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The Extra-territorial effect of the EU General Data Protection Regulation: There’s No Getting Away From It

6 December 2018
– 7 Minute Read


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One term on everyone’s lips these days is ‘GDPR’. It seems you cannot get away from it even if you are outside the European Union (‘EU’) or European Economic Area (‘EEA’).

The EU General Data Protection Regulation 2016/679 (‘GDPR’) replaced the EU Data Protection Directive (95/46/EC) (‘EU Directive’) and local implementing laws on 25 May 2018. It has caused some commotion as a result of the extra-territorial effect and scope of EU data protection law. By virtue of Article 3 of the GDPR, the scope of the law now extends and applies to the following:

  1. the processing of personal data in the context of the activities of an establishment of a controller or a processor in the Union, regardless of whether the processing takes place in the Union or not[1] (the ’Establishment Provision’);
  2. the processing of personal data of data subjects who are in the Union by a controller or processor not established in the Union, where the processing activities are related to:[2]

2.1. the offering of goods or services, irrespective of whether a payment of the data subject is required, to such data subjects in the Union; or,

2.2. the monitoring of their behaviour as far as their behaviour takes place within the Union (together the ‘Outsider Provision’).

The international scope of the GDPR is therefore contained in these provisions and specifically by virtue of these phrases: “the activities of an establishment of a controller or a processor… regardless of whether the processing takes place in the Union or not” and “by a controller or processor not established in the Union”.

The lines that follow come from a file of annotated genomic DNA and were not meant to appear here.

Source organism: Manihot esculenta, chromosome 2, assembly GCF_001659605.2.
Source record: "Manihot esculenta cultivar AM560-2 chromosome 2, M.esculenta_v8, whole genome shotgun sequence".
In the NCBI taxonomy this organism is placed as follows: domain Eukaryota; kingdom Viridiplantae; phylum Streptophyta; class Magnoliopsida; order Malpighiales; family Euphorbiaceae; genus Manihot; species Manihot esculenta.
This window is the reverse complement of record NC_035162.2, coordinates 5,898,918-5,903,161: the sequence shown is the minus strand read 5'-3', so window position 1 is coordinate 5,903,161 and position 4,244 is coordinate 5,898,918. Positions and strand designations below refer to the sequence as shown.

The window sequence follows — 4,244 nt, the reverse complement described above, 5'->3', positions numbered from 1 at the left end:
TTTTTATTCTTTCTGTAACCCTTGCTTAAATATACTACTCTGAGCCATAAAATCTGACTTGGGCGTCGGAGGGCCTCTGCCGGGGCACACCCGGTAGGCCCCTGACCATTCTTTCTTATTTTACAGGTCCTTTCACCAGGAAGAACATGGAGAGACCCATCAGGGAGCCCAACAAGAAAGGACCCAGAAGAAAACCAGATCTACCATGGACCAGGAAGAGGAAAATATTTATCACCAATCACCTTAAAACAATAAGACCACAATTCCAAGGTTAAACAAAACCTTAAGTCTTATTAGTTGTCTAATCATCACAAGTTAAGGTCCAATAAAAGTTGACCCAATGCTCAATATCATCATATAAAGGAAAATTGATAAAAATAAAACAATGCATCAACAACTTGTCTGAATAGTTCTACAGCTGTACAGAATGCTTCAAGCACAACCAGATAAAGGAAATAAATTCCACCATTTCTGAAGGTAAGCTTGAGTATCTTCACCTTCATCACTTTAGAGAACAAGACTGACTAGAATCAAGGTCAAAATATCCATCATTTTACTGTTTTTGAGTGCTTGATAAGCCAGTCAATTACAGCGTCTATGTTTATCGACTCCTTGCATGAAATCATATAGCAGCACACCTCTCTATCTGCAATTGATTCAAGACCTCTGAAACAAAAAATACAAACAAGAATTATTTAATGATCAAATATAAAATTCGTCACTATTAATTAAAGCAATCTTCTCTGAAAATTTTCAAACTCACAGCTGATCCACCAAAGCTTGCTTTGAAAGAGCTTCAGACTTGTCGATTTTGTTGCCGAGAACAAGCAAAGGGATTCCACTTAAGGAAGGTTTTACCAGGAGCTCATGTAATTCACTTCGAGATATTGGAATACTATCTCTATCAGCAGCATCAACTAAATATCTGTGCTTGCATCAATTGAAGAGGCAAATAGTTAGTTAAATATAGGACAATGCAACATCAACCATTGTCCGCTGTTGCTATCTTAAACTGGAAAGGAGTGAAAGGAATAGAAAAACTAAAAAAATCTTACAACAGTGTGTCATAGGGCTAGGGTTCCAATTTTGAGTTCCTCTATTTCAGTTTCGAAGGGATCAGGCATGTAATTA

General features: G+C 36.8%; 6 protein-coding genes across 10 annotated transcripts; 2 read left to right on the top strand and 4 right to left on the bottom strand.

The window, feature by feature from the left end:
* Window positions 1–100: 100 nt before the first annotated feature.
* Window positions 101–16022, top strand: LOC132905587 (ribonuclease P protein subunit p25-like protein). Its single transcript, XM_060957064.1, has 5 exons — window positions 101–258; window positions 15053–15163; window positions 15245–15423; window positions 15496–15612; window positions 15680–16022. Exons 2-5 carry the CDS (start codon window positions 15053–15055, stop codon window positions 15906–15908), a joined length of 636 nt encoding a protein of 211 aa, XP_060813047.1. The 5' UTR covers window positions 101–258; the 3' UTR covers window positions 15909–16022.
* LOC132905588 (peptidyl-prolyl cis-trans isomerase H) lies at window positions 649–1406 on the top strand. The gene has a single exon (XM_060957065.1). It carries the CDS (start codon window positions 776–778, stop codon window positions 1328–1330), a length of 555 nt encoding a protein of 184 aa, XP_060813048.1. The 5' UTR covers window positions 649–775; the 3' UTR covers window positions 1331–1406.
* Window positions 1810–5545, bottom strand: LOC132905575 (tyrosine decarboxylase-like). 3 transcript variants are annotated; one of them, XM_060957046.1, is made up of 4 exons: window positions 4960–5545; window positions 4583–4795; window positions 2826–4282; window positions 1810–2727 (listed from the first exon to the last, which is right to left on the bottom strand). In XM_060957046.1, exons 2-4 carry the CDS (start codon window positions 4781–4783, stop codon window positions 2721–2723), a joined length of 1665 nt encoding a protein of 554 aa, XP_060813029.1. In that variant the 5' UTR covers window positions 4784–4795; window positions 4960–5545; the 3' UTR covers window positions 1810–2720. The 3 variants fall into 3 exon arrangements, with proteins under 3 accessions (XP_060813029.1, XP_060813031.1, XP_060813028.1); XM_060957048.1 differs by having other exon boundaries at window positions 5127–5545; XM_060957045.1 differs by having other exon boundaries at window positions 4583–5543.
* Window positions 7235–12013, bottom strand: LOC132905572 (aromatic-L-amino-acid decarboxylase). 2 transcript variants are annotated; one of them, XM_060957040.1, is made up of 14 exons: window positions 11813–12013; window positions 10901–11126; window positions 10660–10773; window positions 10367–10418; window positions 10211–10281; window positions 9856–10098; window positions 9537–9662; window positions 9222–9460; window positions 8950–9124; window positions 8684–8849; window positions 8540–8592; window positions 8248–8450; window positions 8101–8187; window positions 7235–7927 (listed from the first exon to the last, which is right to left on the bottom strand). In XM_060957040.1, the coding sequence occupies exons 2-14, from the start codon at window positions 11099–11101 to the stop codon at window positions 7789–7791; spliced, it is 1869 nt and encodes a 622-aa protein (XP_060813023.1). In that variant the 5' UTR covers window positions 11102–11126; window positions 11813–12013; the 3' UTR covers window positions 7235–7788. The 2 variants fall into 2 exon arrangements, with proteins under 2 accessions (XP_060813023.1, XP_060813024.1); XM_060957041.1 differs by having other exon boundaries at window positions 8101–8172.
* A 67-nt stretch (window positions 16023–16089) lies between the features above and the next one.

Whilst there were existing restrictions on international data transfers in the EU Directive, the provisions introduced by the GDPR are more extensive. For one thing, they take into account rapidly evolving technologies, such as cloud storage services, where processing equipment is located outside the EU and would therefore be caught by the Establishment Provision. For another, they bring the focus back to the individual – the EU resident – caught by the Outsider Provision.

So, what if the GDPR does apply as a result of your processing activities? What then?

Stiff penalties introduced

The penalties that may be imposed under the GDPR have been significantly increased and certain violations of the GDPR can lead to fines of up to EUR 20,000 (twenty thousand Euros) or, in the case of an undertaking, up to 4% of the total worldwide annual turnover of the preceding financial year, whichever is the higher.[3]

In addition to the monetary penalties are the corrective powers bestowed on supervisory authorities (essentially, the data protection regulator appointed in each EU member state). These powers include the ability to issue warnings to data controllers or data processors, impose a ban on processing, and even suspend data flows to a recipient in a third country or to an international organisation. [4]

This leads to a flurry of self-analysis – an internal audit, if you will – to determine whether or not you are caught by the international scope of the GDPR.

First, there is the question of what an ‘establishment’ is.

The GDPR states that an establishment implies the effective and real exercise of activity through ‘stable arrangements’. However, stable arrangements in terms of a legal entity, for example a branch or a subsidiary located in an EU member state, will not be a determining factor.[5] More crucial in clarifying the situation, perhaps, is the existence of an ’inextricable link’ between the processing activities and the EU establishment. This has been discussed in various rulings by the Court of Justice of the European Union, which had already extended the territorial reach of EU data protection law prior to implementation of the GDPR.